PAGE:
I remember the first time I played Pokemon as a kid—the sense of awe that came with being able to set off on an adventure with cool monsters at my side. It's just the kind of childish fantasy that seems destined to grow less enchanting as we grow older.
Sure enough, despite being a Pokemon fan, and despite playing many of the Pokemon games since Red and Blue, I've never really felt that way again. In fact, after playing devotedly for a few generations, the engine seemed to sputter and then die out: I played a little bit of Black and White, only to drop the games entirely after a couple of hours. Didn't even touch Black and White 2: why bother? It's more of the same, isn't it? I hate to be cynical, and I know the intricacies of the metagame change enough that to the hardcore, Pokemon constantly changes in significant ways, but still. That's kind of how it felt, like more of the same.
I recount this because I think there are many ex-Pokemon fans who are in the same boat—fans who, at one point, got hooked on the game when they were younger, but now look at the franchise and its continued success with the sense of alienation that comes with knowing that a game you once liked no longer sees you as a target demographic.
Maybe that hasn't changed exactly, but you know what? Earlier this month, I got a chance to play Pokemon X & Y, and also had a chance to talk about the franchise a little bit with Junichi Masuda, a founding member of Game Freak who is Pokemon X & Y's director. And for once, that stuff I felt in 1998—the year that Pokemon Red & Blue came out—didn't feel like a distant memory.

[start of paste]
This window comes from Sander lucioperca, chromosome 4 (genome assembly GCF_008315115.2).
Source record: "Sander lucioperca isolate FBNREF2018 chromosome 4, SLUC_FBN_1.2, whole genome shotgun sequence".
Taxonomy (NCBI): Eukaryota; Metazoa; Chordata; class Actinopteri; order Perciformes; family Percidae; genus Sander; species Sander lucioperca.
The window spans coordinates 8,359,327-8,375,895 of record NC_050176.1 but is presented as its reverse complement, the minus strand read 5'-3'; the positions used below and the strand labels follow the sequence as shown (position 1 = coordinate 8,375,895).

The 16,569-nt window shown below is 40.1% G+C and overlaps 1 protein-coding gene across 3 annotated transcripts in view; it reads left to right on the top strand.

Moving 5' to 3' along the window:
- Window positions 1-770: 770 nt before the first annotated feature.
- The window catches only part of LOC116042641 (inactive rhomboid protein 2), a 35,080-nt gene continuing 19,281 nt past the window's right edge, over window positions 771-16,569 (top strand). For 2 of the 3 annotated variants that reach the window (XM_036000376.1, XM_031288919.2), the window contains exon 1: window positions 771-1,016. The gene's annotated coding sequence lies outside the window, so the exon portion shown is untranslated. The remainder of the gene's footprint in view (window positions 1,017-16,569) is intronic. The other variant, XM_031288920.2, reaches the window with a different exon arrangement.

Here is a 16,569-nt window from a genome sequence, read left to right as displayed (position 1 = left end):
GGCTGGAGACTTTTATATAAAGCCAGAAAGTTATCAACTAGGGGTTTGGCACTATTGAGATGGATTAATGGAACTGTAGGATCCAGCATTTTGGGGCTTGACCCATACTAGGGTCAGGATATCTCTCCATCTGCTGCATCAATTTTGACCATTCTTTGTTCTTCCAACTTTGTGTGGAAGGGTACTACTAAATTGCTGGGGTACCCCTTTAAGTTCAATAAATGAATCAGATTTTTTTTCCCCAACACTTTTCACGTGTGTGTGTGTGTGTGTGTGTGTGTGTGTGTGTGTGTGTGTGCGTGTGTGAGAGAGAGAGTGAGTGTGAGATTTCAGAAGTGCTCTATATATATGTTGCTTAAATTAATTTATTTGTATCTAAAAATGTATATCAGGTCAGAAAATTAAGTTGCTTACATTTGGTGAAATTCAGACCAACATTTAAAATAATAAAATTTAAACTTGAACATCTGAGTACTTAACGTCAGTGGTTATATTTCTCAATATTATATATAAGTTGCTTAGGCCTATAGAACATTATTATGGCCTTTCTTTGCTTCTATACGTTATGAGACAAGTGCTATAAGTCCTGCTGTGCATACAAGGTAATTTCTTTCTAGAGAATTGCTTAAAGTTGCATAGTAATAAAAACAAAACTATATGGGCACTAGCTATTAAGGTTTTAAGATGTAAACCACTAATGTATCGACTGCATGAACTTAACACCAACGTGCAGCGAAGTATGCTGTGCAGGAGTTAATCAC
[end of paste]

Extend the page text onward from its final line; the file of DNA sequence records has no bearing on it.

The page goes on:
Maybe it's that, from the onset, things are different. Are you a boy or girl, the game asks? And more importantly...what do you want to look like? Pick a skin color? Woah! Nevermind that later the game gives you a whole bunch of options for attire. You don't expect this much level of customization in a Pokemon game, and it's not limited to you, either. Some Pokemon will be customizable too! Some signature things stay the same, of course; you're still going to wake up at home at the start, your mom will still wait for you downstairs, and there's still a Nintendo console hooked up to your TV (a Wii U, of course). In a way, these similarities feel comfortable.
But then you go outside and...is that a Rhyhorn on your front yard? What's it doing there? Could it be—you have a pet Rhyhorn? I had to examine it, as I recalled how the new Pokemon games are supposed to let me ride Pokemon, and I kind of thought to myself—naw. The game isn't going to let me ride this thing so soon, is it?
Oh, but it does. Well, kind of—the Rhyhorn doesn't want to go very far, it's sleepy, but just having a taste of that is enough to spark a giddiness that I haven't associated with Pokemon for a while. Like being able to ride Clifford The Big Red Dog or something, you know? Thankfully, the game's pace accommodates that rush of excitement; this time, you don't need to equip running shoes to move at a faster pace. You just...run. Later, you can skate, too.
Another change which feels significant: there's a (weirdly handsome) professor who gives you a mission, but he's not the person that gives you your initial Pokemon. That'd be your friends. These friends all have different reasons for setting out on an adventure with Pokemon. You've got the studious one—this one wants to study Pokemon. You've got the power-hungry one, who wants to get good at battles. As you go along on your own adventure to find out about Mega Pokemon, you bump into different folk from this group—and while I only played the opening hour, I'm excited to see how interactions with this cast differ from simply meeting and challenging a rival who wants to achieve the same goal you do.